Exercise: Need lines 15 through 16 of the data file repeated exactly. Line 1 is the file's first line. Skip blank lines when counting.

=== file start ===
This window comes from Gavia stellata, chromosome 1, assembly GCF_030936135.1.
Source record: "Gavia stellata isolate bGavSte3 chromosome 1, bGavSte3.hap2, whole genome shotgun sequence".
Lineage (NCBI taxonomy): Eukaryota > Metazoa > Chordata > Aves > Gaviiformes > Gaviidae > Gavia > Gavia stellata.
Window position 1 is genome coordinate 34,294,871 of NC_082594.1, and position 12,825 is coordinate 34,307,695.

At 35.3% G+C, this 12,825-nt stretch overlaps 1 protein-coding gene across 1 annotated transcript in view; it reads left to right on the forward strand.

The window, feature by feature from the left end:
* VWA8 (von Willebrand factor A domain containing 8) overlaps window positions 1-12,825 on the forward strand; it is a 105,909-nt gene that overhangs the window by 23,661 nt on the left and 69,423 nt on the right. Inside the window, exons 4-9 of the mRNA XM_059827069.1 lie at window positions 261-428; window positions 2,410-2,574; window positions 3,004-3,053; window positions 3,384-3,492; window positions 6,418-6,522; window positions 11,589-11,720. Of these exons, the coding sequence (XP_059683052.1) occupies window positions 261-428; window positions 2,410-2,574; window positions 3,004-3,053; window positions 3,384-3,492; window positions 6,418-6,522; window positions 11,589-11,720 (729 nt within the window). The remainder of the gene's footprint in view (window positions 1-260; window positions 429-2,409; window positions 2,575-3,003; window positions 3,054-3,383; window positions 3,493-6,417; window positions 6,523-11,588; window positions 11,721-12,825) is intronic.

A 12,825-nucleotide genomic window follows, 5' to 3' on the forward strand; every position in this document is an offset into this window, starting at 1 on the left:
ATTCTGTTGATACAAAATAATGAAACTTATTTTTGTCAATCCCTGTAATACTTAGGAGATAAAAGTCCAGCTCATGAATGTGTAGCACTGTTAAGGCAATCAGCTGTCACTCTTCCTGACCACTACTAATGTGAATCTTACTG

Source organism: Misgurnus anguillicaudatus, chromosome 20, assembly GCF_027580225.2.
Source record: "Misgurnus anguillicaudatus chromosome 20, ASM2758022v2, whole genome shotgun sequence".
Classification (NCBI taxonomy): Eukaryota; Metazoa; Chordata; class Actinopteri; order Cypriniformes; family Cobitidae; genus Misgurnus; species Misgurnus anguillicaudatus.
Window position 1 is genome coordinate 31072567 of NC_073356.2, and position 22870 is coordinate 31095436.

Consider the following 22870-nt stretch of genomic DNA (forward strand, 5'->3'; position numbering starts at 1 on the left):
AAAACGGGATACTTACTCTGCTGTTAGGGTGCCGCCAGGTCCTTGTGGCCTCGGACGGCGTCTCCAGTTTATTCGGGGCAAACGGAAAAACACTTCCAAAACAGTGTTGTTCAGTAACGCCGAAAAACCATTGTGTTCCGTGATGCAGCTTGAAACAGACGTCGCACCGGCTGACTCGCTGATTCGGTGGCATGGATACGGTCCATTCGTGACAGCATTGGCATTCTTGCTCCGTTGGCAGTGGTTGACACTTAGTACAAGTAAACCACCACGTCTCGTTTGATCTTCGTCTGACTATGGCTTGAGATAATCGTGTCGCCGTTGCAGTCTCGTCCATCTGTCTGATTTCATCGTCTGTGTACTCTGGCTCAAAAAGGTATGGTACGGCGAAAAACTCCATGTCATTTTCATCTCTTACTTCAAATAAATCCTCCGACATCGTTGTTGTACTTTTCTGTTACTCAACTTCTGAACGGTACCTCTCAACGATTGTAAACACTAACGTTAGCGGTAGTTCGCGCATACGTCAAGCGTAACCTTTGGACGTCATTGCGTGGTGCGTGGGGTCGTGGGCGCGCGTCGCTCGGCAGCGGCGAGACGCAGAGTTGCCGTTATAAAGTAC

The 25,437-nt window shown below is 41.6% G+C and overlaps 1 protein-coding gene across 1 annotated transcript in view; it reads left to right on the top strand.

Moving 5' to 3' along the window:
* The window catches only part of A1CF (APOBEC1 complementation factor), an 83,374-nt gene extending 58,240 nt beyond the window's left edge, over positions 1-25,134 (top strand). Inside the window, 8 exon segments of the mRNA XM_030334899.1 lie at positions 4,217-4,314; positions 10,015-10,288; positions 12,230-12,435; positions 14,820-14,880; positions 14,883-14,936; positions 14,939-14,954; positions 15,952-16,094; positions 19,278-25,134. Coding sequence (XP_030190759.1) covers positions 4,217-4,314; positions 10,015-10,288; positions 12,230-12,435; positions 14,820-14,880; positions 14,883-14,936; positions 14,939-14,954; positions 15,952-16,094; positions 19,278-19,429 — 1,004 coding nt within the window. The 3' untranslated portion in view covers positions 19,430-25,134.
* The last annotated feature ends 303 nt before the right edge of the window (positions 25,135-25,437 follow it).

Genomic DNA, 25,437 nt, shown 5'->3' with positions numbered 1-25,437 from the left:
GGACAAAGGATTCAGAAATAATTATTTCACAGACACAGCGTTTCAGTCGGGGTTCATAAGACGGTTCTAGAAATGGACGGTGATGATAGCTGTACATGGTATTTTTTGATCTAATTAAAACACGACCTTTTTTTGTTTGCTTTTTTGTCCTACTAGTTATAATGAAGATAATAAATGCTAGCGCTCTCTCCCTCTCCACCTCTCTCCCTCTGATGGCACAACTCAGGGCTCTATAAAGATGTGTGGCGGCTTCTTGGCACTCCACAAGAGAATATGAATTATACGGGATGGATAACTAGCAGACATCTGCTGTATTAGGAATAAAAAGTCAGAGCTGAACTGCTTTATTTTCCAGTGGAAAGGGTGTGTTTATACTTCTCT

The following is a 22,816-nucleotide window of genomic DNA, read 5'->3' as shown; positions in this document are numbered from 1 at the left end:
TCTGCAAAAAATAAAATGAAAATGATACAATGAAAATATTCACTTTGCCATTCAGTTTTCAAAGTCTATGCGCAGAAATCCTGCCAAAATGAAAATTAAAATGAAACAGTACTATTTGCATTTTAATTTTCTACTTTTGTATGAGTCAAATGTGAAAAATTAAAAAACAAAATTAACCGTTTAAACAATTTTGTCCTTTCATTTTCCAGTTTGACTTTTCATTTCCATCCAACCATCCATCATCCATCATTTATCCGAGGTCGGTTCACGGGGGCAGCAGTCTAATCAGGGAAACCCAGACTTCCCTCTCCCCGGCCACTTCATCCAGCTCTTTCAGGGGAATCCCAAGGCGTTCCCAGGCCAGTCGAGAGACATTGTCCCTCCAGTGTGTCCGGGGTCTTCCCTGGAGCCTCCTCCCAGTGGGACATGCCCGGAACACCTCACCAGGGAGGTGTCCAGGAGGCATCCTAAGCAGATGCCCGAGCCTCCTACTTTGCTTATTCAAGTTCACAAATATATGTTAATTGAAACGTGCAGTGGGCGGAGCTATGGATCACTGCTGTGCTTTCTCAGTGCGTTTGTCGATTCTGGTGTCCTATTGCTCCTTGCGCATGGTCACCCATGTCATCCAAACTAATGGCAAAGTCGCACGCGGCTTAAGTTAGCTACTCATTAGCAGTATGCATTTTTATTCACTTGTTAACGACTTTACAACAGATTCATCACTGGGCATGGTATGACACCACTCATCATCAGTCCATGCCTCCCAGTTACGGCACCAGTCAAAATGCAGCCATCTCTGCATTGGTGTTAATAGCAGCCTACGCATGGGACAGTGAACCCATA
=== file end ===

AAAACGGGATACTTACTCTGCTGTTAGGGTGCCGCCAGGTCCTTGTGGCCTCGGACGGCGTCTCCAGTTTATTCGGGGCAAACGGAAAAACACTTCCAAAACAGTGTTGTTCAGTAACGCCGAAAAACCATTGTGTTCCGTGATGCAGCTTGAAACAGACGTCGCACCGGCTGACTCGCTGATTCGGTGGCATGGATACGGTCCATTCGTGACAGCATTGGCATTCTTGCTCCGTTGGCAGTGGTTGACACTTAGTACAAGTAAACCACCACGTCTCGTTTGATCTTCGTCTGACTATGGCTTGAGATAATCGTGTCGCCGTTGCAGTCTCGTCCATCTGTCTGATTTCATCGTCTGTGTACTCTGGCTCAAAAAGGTATGGTACGGCGAAAAACTCCATGTCATTTTCATCTCTTACTTCAAATAAATCCTCCGACATCGTTGTTGTACTTTTCTGTTACTCAACTTCTGAACGGTACCTCTCAACGATTGTAAACACTAACGTTAGCGGTAGTTCGCGCATACGTCAAGCGTAACCTTTGGACGTCATTGCGTGGTGCGTGGGGTCGTGGGCGCGCGTCGCTCGGCAGCGGCGAGACGCAGAGTTGCCGTTATAAAGTAC

The 25,437-nt window shown below is 41.6% G+C and overlaps 1 protein-coding gene across 1 annotated transcript in view; it reads left to right on the top strand.